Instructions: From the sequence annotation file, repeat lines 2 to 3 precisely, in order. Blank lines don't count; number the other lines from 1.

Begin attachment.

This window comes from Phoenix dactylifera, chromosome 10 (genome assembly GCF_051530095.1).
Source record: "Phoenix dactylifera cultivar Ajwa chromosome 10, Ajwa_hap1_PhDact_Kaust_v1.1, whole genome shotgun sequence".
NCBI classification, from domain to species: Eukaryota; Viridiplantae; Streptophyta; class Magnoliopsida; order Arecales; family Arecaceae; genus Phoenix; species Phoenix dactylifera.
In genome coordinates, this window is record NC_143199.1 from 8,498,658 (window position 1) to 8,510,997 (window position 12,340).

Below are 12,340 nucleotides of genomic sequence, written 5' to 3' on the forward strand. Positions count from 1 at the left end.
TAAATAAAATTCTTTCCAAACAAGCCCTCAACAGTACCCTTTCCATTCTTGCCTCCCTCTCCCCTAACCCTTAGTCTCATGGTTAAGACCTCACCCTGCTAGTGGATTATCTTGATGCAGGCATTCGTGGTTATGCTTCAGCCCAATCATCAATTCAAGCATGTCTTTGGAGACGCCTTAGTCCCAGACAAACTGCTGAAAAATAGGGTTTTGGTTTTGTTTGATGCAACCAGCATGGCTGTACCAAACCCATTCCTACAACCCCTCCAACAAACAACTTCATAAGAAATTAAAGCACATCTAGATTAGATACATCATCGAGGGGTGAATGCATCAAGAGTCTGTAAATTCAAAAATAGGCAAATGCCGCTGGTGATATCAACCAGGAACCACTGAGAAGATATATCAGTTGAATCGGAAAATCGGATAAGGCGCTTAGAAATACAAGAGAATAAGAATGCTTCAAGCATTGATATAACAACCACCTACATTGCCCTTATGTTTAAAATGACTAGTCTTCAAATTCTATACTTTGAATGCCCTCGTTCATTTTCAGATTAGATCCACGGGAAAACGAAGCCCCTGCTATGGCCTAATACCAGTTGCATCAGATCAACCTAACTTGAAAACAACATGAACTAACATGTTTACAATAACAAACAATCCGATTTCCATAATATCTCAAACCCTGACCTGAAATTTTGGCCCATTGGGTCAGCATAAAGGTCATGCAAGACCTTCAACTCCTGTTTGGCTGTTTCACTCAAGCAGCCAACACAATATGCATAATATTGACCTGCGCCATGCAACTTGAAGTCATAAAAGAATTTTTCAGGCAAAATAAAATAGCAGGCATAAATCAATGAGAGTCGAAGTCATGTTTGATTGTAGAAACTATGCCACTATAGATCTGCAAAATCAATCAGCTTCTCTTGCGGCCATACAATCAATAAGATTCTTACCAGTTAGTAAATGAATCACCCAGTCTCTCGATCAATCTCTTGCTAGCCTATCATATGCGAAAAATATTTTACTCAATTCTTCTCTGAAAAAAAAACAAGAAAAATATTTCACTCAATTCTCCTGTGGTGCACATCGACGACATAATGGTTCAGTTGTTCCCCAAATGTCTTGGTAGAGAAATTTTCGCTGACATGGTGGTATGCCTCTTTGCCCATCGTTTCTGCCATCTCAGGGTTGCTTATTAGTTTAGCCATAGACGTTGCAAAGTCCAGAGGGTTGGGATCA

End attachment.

Source record: "Phoenix dactylifera cultivar Ajwa chromosome 10, Ajwa_hap1_PhDact_Kaust_v1.1, whole genome shotgun sequence".
NCBI classification, from domain to species: Eukaryota; Viridiplantae; Streptophyta; class Magnoliopsida; order Arecales; family Arecaceae; genus Phoenix; species Phoenix dactylifera.